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Alabama Officials Mull Elevated Road Through Gulf State Park

Wed February 28, 2007 - Southeast Edition

GULF SHORES, Ala. (AP) Gov. Bob Riley’s administration is considering a proposal to build an elevated road through Gulf State Park — the 6,100-acre (2,470 ha) crown jewel of Alabama’s park system — to provide a new link between the beach and routes off the coast.

Speaking in separate interviews with The Associated Press, Riley and Conservation Commissioner Barnett Lawley said the idea was in the preliminary stages and far from a done deal.

But Riley said he asked Lawley’s department to review the proposal because new evacuation lanes are needed to get people off the beach as hurricanes approach.

“We’re looking at the potential environmental impact,” Riley said Feb. 1. “No one has made a commitment on whether or not we are going to fund that or even allow that.”

An environmental leader said a road itself might not pose much of a threat to the park, but its construction could be problematic.

“I would be more worried about the runoff, the rumbling trucks and the traffic from the construction itself,” said Cheryl King, chairman of the coastal branch of the Sierra Club of Alabama.

King said the park provides a rich habitat for heron, alligators, rabbits and fish. But its landscape remains marred by thousands of dead pine trees killed by salt water flooding during Hurricane Ivan in 2004.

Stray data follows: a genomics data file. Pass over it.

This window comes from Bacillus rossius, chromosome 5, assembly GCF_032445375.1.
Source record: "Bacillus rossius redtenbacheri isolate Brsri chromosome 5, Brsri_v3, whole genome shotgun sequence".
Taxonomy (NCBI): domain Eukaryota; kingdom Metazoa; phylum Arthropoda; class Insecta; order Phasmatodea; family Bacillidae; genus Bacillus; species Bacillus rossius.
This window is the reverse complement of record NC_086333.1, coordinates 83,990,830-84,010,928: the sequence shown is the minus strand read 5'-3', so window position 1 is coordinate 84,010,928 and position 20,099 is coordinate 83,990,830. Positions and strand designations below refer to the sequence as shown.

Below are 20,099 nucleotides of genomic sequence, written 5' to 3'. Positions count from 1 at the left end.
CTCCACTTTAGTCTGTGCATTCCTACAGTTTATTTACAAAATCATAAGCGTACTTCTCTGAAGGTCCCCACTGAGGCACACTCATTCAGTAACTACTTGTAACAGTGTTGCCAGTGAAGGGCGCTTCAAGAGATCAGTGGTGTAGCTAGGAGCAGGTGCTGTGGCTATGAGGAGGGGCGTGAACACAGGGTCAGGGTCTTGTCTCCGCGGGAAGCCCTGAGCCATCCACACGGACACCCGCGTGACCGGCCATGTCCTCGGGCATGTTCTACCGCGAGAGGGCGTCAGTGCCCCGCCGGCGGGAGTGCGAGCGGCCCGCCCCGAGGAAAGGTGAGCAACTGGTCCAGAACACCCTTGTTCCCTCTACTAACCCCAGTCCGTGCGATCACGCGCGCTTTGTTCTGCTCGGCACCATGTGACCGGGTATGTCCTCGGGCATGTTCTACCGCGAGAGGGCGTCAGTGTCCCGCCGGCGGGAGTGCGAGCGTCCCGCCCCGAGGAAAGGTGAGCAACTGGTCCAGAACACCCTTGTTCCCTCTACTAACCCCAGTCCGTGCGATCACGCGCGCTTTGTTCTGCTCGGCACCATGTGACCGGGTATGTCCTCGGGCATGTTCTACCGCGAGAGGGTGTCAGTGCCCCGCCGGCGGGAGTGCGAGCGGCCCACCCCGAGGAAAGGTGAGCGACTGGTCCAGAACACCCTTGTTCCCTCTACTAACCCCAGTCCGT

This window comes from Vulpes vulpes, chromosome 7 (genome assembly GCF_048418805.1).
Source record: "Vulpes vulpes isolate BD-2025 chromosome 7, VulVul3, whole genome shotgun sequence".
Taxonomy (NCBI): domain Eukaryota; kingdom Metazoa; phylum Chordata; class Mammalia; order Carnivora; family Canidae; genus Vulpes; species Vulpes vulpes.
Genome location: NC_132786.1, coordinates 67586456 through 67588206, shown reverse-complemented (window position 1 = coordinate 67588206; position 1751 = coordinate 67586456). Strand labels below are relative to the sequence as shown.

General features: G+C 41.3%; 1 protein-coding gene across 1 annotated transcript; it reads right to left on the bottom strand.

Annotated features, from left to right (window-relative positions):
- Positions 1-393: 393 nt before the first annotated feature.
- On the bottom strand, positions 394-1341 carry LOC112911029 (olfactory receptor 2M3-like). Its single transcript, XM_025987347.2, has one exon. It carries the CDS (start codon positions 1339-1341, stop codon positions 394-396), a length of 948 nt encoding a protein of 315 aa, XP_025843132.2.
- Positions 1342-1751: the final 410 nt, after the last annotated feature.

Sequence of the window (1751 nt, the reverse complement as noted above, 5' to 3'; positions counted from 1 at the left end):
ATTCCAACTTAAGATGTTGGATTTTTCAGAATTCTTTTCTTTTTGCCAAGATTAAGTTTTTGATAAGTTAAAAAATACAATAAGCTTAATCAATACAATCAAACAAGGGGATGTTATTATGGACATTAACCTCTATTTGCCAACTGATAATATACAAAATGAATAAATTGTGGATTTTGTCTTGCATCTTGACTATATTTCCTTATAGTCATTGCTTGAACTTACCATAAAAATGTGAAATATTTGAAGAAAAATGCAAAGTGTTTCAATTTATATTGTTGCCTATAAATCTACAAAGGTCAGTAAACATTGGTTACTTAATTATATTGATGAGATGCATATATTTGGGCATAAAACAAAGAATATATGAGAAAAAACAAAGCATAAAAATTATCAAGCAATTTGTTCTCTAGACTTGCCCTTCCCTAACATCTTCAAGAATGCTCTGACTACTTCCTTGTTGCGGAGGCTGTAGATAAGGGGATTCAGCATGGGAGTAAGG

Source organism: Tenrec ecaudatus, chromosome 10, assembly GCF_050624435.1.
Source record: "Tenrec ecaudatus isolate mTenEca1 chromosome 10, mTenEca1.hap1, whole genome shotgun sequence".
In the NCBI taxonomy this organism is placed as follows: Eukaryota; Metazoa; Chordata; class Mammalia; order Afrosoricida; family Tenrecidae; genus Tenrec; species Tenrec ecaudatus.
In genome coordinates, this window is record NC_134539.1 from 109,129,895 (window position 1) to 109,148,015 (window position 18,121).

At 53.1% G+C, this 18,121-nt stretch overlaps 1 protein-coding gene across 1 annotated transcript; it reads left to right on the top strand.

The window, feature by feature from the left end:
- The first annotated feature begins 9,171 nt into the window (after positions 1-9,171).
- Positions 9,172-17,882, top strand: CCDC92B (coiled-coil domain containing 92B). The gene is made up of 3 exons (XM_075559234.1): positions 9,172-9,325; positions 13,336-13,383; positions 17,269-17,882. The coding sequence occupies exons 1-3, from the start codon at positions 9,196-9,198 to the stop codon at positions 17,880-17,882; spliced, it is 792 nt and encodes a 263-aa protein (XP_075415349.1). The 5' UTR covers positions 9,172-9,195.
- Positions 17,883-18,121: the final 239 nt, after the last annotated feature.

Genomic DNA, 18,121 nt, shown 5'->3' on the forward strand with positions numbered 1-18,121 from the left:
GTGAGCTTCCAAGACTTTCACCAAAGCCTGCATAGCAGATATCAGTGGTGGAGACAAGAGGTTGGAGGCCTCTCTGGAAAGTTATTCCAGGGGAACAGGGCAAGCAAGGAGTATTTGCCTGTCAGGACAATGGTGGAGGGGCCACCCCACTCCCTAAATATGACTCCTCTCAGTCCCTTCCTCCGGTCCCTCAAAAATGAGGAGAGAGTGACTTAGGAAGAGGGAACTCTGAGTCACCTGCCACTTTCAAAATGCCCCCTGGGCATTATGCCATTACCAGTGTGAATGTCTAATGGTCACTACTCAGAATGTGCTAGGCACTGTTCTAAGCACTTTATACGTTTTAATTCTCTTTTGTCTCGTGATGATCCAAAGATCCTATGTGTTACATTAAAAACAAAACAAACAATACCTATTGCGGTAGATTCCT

Lawley said the GUMBO group, a coastal coalition including business owners and developers, had proposed the road, which he said would be elevated in some way and could be lined by a fence to keep litter out of the park.

The proposal actually predates GUMBO, which stands for the Gulf United Metro Business Organization, according to a member of the group, Herb Malone, president of the Alabama Gulf Coast Convention and Visitors Bureau.

“It’s an idea that’s been discussed widely on the island for years and through different administrations,” he said. “I know there is a commitment to following the most environmentally friendly route.”

Among concerns to be considered, Lawley said, is whether park wetlands could survive in the shade underneath the road, which would be more than a mile (1.6 km) long and may follow the path of an old, closed road in the park.

“The last rendering I saw it was over on the eastern edge of the park. Most of it wasn’t even on the park property,” Lawley said. “We’re not talking about something running the width and length of the park.”

The road could connect with Canal Road in Orange Beach near a massive condominium and retail development being built along the Gulf Intracoastal Waterway at the Foley Beach Express toll bridge. Riley said the main idea of the road was to provide a hurricane evacuation route, however, not to link the beach with the development.

Eventually, the toll road could be extended several miles to Interstate 10 and about 25 more miles (40 km) to Interstate 65.

“The biggest problem I’ve got down there is that I’ve got to get people to I-10, I’ve got to get people to I-65,” Riley said. “What I’m looking at is any way we can expedite that bottleneck that exists in the lower part of the state right now.”

Lawley said he would likely meet with Transportation Director Joe McInnes to discuss the road, but the project had yet to get as far as the highway agency.

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